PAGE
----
There’s probably room for a handful of teams to make the playoffs based on a hot-streak similar to what the Rangers did in February last year when they went 11-4-0 to pull themselves back into playoff contention. Of course, that streak also started in game 51 on the season, so they’d need to figure out how to do it a bit earlier if they were to benefit from their improved play.
The shorter season also inevitably gives less time for teams to adjust mid-season. Instead of 17-20 games at the end of the year following the trade deadline, we might see more like 10-12. Trades might be more apt to be made a month out from the cut-off, to give players and coaches enough time to adjust. Perhaps there’ll be more teams stay the course, and perhaps others that are more willing to give up on players if they start slowly.
For the Rangers there might be a bit of an advantage here. With very few changes having been made, the team is largely the same as the one that ended the season. This is more a known quantity, and they have shown they can win against all types of opposition when they get their game going. For the regular season, the team probably has enough offensive and goaltending to overcome their defensive and physicality limitations.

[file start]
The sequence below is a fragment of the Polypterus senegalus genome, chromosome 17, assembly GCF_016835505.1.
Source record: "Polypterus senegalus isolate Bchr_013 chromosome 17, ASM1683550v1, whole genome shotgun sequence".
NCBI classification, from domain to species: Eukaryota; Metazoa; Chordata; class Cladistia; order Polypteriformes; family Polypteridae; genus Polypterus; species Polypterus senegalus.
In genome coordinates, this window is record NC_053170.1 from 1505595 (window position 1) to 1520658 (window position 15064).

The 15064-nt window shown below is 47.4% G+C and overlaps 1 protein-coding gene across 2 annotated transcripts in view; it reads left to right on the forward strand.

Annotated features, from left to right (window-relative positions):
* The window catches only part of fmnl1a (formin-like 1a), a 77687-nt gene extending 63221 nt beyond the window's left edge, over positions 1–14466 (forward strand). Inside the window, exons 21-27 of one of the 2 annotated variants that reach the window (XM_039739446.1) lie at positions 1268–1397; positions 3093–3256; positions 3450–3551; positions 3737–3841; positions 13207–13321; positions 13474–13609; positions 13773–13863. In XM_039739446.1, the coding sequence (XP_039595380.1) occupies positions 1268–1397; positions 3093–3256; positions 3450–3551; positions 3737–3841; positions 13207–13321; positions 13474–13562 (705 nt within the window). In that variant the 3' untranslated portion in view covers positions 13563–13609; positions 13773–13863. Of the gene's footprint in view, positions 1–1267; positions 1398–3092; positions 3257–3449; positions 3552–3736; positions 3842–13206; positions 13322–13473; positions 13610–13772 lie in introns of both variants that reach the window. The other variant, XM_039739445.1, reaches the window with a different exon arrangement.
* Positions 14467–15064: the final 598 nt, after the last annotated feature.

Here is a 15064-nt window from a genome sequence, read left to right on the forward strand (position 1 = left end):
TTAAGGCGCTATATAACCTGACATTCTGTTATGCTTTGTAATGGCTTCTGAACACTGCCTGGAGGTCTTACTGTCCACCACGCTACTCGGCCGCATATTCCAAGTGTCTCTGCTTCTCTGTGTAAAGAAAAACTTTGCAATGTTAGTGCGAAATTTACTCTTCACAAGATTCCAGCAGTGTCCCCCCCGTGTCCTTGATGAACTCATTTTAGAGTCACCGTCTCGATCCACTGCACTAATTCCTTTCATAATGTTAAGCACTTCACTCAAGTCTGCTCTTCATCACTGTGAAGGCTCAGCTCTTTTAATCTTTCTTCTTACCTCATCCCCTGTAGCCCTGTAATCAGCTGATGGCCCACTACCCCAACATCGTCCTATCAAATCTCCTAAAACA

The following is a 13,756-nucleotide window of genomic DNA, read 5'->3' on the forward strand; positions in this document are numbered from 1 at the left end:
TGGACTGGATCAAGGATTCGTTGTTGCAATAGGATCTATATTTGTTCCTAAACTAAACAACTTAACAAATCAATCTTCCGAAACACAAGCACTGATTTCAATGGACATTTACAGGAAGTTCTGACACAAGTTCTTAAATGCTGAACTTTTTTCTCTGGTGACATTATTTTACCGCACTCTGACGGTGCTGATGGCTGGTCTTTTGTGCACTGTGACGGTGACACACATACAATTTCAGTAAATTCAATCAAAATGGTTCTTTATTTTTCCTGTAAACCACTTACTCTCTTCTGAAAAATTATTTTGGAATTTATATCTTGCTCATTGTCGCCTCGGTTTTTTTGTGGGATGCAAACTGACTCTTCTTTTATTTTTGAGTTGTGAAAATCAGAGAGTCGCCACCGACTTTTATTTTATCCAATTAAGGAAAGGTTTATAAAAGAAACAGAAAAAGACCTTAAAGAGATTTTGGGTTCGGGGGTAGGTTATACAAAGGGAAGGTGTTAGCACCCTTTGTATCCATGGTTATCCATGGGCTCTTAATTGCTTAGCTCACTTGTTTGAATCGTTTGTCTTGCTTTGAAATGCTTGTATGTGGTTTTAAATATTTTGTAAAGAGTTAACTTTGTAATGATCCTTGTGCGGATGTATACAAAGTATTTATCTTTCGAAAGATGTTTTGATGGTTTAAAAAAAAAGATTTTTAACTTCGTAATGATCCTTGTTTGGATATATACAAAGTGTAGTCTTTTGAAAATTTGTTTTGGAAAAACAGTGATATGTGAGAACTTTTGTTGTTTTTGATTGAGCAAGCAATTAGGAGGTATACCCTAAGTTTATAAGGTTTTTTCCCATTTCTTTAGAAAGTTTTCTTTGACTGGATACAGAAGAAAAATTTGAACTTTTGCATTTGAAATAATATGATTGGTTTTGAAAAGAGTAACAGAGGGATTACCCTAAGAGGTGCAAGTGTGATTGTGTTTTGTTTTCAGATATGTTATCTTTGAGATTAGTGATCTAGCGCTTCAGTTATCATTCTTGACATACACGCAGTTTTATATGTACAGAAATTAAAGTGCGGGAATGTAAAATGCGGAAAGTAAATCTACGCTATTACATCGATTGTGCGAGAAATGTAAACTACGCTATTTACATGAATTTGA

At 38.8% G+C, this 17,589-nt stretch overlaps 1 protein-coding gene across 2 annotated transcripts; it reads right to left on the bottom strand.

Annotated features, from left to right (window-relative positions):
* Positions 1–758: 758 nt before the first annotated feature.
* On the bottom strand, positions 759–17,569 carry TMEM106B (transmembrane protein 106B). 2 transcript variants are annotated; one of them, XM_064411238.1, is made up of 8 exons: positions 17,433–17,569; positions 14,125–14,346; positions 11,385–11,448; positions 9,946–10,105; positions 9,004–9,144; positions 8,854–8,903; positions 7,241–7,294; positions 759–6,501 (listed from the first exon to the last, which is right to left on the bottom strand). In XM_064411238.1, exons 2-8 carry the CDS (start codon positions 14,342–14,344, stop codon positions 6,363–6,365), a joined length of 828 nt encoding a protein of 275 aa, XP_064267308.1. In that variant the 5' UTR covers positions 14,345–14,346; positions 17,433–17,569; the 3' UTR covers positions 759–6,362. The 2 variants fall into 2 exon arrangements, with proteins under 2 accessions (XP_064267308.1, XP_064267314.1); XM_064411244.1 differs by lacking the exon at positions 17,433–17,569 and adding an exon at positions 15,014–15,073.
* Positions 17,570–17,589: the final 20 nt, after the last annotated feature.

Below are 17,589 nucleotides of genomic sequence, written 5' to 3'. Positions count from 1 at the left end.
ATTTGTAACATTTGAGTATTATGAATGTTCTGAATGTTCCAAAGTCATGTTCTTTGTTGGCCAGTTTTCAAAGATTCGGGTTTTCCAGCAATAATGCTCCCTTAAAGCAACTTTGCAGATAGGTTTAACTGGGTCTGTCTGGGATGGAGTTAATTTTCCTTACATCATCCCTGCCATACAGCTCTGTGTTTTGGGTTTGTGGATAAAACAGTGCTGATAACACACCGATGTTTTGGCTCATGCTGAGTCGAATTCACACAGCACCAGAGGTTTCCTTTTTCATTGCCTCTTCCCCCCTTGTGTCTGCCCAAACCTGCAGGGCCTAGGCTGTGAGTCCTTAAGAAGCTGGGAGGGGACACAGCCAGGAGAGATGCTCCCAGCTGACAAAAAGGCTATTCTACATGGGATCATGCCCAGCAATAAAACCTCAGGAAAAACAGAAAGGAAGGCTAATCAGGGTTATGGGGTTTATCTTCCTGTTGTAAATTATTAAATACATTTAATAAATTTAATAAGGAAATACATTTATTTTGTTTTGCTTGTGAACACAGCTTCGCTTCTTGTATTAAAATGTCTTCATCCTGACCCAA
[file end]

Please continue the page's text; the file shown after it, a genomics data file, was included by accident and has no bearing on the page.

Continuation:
It could also help the transition of the 2021 class, headlined by Alexis Lafreniere, but also possibly extending to the likes of Vitali Kravtsov, Morgan Barron, K’Andre Miller and perhaps even Tarmo Reunanen. With other players in the spotlight, the media and fans will be more focused on the top guys than the younger players, removing some of that initial pressure to perform.
As to the playoffs, it seems a tougher lift for the Rangers. Suppose they go on a hot streak, and make the playoffs. They do still have vulnerabilities on defense and the ability to make the opposition pay a price, and that will likely limit their opportunities. The team also remains relatively inexperienced. We should forget that mainstays Igor Shesterkin, Kaapo Kakko, Adam Fox and Ryan Lindgren all made their NHL debuts last year, and there are several others who are only 2-3 years into their careers. While youth can power you to wins, it also can make mistakes that veteran teams don’t always make.
It’s hard to predict where the Rangers will land this year, I do think that if you’re going to take a shortened season, then a year in which you have so much dead cap space and a young roster is probably the best time to do it. Perhaps, like last year, the team can string together a good month and get them into the playoffs for a chance to do more.